Youth-led training can help GPs better respond to young people’s needs

Last week I had the privilege of attending an event organised by the Royal College of GPs (RCGP) Child and Adolescent Health Group, which included an oversubscribed seminar by Right Here Brighton and Hove Young Volunteers around ‘Making your surgery more youth-friendly’.

It was heart-warming to see that more than 75 GPs had travelled to London to learn about and discuss adolescent health, and presentations by Chair Jane Roberts and other GPs around the specific needs of this age group were very informative.

Although the more specific training seminars that were taking place after the plenary session all sounded extremely interesting, ranging from ‘internet proficiency, literacy and safety’ with young patients to having ‘difficult conversations’ with teenagers, I was thrilled to be able to attend the Right Here seminar ‘Making your surgery more youth-friendly’ as the ‘official Right Here photographer’.

Designed and facilitated by three young Right Here Volunteers, the seminar turned out to be a very interactive session based on the Volunteers’ research with 172 young people, and focused on the Do’s and Don’ts of GP surgeries and consultations. Starting with a hilarious video of the ‘worst case scenario’ surgery, where the receptionist was incredibly rude and dismissive while the GP was desperately indifferent to the young protagonist’s sleeping problems. ‘We were relieved to see the audience laugh’ Jo and Rob, two of the Volunteers, said to me afterwards,‘ as we were worried GPs wouldn’t be pleased to see such an exaggerated picture of surgeries’. Emily, another Volunteer, was quick to make the point to the audience: ‘We’re not here to tell you how to do your job, but to tell you how young people would like to see surgeries and consultations with GPs to feel more comfortable opening up’.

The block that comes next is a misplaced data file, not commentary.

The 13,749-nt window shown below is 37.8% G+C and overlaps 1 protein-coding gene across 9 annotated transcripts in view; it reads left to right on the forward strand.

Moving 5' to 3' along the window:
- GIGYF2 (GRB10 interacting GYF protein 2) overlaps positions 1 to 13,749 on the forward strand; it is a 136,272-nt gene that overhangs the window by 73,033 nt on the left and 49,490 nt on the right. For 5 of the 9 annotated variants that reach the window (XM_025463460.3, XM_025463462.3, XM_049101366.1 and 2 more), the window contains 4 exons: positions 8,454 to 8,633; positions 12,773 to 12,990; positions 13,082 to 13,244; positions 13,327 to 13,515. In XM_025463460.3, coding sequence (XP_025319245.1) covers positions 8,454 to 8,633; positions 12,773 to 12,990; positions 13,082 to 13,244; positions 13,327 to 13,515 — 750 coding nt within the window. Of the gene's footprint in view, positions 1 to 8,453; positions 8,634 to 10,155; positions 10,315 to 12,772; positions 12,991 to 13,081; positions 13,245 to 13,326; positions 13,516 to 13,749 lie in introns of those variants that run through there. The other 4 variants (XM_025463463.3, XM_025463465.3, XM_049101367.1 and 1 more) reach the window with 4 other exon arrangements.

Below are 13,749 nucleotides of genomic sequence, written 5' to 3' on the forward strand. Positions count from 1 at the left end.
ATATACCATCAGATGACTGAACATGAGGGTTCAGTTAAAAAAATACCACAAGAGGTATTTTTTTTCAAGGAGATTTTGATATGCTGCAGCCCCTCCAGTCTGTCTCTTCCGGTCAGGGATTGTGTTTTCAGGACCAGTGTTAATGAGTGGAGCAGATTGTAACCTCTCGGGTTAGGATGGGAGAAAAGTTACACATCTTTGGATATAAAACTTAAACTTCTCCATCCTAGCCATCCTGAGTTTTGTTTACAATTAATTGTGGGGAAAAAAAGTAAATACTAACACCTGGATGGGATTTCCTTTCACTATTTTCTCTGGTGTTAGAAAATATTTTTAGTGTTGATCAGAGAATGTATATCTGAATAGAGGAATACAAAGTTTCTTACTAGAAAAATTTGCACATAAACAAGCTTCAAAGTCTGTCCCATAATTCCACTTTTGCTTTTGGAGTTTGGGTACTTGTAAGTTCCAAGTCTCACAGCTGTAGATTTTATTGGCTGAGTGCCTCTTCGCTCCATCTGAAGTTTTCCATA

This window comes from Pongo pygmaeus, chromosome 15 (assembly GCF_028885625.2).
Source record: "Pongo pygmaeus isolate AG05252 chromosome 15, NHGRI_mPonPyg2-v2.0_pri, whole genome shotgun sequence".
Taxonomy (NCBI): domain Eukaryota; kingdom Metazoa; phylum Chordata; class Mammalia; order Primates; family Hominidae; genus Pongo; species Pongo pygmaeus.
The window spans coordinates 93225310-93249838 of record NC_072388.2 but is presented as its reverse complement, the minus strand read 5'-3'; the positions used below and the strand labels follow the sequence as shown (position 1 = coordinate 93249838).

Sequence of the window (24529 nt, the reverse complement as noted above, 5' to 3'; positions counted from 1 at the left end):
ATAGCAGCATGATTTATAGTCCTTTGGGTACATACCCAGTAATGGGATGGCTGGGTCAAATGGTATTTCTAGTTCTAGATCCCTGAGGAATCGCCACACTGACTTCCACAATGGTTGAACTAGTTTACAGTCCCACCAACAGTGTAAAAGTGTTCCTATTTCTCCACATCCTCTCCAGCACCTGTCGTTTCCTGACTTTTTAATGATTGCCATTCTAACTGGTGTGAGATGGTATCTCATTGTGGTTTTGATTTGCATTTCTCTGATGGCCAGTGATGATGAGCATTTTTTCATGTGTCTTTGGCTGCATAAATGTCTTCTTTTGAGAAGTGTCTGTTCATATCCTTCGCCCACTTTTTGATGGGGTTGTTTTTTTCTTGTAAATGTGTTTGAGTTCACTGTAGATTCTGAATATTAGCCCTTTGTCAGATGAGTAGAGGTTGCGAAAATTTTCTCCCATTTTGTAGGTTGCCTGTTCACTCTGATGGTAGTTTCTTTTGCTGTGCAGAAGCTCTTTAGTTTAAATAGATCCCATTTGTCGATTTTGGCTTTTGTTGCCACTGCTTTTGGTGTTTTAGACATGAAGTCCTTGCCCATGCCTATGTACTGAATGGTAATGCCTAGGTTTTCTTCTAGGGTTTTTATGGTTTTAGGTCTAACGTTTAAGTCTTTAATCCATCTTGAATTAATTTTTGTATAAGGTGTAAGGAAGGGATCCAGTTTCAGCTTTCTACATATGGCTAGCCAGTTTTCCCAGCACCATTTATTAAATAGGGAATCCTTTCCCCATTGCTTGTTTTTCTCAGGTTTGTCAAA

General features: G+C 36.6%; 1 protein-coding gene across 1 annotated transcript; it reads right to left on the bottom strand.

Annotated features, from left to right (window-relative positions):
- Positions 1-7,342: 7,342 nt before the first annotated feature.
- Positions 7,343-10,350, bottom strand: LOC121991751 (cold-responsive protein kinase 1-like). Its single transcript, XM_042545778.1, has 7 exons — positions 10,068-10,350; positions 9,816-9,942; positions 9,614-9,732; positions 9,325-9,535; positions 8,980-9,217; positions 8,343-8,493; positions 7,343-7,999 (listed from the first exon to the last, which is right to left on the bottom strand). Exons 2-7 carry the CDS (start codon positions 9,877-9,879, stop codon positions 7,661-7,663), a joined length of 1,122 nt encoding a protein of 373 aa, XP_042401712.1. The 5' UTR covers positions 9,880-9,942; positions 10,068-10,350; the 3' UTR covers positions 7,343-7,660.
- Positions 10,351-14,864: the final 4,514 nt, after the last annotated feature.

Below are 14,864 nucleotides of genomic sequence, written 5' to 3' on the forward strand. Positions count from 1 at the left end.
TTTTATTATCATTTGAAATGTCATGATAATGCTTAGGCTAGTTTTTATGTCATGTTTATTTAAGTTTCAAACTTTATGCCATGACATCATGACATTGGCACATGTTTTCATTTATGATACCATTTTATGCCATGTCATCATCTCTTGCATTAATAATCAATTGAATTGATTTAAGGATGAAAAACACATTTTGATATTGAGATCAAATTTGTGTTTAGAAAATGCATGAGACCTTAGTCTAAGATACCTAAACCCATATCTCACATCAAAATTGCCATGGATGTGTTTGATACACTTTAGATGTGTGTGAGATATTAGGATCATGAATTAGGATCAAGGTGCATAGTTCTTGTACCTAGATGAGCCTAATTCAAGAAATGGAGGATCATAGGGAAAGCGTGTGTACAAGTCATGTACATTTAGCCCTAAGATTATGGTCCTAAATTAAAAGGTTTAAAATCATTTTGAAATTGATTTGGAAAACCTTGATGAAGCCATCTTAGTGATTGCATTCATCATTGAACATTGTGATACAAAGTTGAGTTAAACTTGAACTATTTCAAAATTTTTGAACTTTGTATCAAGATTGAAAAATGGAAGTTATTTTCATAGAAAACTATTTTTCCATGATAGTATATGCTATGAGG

The session continued with a very interesting ‘translation exercise’, where GPs were asked to translate phrases like ‘Are you telling me you’ve experienced psychosis?’ and ‘I’m writing you a referral to CAMHS’ into youth-friendly equivalents. Issues around young people using slang that GPs don’t understand were also discussed and young Volunteers’ advice to GPs was not to hesitate to ask patients if they don’t understand something, and to explain acronyms and jargon through a dialogue with their patient (which should apply to other age groups as someone in the audience rightly pointed out). GPs were also shown the very enlightening ‘How Can I?’ video produced by Right Here Brighton and Hove Volunteers to help young people better know their rights and what to expect when visiting their GP (including what confidentiality means after their research showed young people thought ‘confidential’ meant GP could still inform their parents/teachers), encouraging the audience to give the link to their young patients.

Before leaving the event GPs were handed out a bright ‘Good Practice Mug’, again designed by Right Here Brighton and Hove Volunteers, and covered in tips for a youth-friendly surgery, an excellent tea-break reminder; I hope I spot one of those my GP’s desk soon!